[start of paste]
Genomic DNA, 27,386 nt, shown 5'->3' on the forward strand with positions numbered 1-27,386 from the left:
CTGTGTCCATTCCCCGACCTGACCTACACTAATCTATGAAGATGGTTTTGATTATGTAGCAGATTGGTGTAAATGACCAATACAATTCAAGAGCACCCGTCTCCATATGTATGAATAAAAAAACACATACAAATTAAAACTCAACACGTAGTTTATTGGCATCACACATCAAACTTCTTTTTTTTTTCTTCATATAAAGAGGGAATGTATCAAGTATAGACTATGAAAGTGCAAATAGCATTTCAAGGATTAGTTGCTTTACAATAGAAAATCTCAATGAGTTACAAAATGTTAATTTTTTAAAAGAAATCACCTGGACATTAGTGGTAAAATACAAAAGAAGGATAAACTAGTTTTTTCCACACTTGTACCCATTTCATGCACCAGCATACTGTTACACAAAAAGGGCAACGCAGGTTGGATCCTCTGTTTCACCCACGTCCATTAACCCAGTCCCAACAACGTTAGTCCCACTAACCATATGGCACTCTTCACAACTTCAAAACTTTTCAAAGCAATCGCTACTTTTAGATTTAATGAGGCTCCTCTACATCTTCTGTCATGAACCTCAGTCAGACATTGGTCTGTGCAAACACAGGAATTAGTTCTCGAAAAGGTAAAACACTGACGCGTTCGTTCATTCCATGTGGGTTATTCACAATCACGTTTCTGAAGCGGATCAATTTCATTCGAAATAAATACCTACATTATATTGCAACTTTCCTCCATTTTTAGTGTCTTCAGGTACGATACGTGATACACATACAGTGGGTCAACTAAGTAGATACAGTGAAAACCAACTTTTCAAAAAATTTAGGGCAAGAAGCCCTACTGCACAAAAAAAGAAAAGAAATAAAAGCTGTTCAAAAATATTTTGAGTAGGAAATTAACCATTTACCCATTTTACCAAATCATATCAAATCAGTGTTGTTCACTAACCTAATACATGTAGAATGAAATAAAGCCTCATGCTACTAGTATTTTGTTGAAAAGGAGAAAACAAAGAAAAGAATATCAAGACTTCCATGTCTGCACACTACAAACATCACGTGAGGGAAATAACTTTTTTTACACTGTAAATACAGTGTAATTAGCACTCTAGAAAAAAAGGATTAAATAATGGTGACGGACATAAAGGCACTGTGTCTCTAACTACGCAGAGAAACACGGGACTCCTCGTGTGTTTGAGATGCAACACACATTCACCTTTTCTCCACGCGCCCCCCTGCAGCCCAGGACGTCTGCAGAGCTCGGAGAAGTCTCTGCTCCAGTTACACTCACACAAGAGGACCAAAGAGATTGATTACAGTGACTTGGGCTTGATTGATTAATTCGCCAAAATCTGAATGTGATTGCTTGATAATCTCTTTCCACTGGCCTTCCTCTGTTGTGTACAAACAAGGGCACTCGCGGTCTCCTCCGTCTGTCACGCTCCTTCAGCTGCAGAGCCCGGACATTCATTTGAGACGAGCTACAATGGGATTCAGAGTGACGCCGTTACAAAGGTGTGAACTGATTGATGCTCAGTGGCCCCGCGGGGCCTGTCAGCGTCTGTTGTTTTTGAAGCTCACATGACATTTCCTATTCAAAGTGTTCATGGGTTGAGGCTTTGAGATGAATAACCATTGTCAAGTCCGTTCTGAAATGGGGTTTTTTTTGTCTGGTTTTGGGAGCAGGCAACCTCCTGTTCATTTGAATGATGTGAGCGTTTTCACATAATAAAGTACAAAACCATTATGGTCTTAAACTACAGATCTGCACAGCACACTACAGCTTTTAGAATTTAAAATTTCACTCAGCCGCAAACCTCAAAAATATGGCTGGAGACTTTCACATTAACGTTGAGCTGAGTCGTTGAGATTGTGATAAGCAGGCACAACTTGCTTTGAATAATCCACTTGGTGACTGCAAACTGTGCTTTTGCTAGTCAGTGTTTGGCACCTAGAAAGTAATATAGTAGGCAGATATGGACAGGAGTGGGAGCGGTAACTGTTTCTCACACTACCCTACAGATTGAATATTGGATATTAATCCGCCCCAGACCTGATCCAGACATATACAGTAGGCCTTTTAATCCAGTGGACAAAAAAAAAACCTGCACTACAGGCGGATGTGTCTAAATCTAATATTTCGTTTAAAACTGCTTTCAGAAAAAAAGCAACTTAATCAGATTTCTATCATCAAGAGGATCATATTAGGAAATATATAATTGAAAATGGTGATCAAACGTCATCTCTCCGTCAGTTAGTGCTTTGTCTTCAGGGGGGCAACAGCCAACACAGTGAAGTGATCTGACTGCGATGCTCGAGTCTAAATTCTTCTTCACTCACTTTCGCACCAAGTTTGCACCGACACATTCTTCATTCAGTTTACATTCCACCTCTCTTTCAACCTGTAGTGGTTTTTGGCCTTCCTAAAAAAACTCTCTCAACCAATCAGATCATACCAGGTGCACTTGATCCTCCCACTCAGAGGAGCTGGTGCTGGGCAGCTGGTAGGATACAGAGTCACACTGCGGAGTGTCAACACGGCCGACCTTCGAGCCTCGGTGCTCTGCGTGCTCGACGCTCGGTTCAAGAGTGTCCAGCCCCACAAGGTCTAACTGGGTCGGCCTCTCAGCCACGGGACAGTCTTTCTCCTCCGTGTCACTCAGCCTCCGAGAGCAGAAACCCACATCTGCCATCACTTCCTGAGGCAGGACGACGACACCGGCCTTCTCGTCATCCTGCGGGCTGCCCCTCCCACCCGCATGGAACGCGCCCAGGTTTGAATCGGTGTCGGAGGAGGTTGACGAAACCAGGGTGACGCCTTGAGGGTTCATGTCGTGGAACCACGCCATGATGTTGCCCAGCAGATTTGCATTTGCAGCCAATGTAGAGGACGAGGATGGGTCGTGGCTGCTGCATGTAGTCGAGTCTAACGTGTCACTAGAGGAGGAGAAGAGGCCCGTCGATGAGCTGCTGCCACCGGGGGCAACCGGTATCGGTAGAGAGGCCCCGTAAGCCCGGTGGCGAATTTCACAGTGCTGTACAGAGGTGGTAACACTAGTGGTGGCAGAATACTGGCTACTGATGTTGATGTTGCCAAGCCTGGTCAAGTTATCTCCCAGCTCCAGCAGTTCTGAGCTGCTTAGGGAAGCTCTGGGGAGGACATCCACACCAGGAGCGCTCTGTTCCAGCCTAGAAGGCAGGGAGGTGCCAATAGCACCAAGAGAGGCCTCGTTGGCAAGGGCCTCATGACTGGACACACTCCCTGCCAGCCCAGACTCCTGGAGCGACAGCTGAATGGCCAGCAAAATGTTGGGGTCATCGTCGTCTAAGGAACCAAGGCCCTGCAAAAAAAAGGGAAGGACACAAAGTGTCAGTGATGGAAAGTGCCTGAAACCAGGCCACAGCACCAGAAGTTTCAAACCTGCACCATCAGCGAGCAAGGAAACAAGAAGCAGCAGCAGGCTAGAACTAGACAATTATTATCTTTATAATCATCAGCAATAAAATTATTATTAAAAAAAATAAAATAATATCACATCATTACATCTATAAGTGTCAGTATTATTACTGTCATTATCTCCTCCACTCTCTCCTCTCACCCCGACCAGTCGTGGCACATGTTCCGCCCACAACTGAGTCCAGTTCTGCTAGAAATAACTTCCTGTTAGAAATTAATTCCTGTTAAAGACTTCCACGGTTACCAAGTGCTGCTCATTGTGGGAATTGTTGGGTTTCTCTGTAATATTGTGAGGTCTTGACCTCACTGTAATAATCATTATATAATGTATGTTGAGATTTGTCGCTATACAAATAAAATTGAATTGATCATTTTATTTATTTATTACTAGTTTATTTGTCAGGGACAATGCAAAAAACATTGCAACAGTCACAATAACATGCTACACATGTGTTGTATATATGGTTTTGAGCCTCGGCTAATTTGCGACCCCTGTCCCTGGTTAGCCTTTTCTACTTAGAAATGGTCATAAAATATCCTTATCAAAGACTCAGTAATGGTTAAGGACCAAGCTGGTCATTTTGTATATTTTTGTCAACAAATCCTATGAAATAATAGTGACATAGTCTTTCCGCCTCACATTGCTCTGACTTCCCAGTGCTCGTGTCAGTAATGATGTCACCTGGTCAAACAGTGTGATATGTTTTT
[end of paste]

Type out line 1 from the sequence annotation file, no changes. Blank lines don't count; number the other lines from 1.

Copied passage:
Genomic DNA, 27,386 nt, shown 5'->3' on the forward strand with positions numbered 1-27,386 from the left: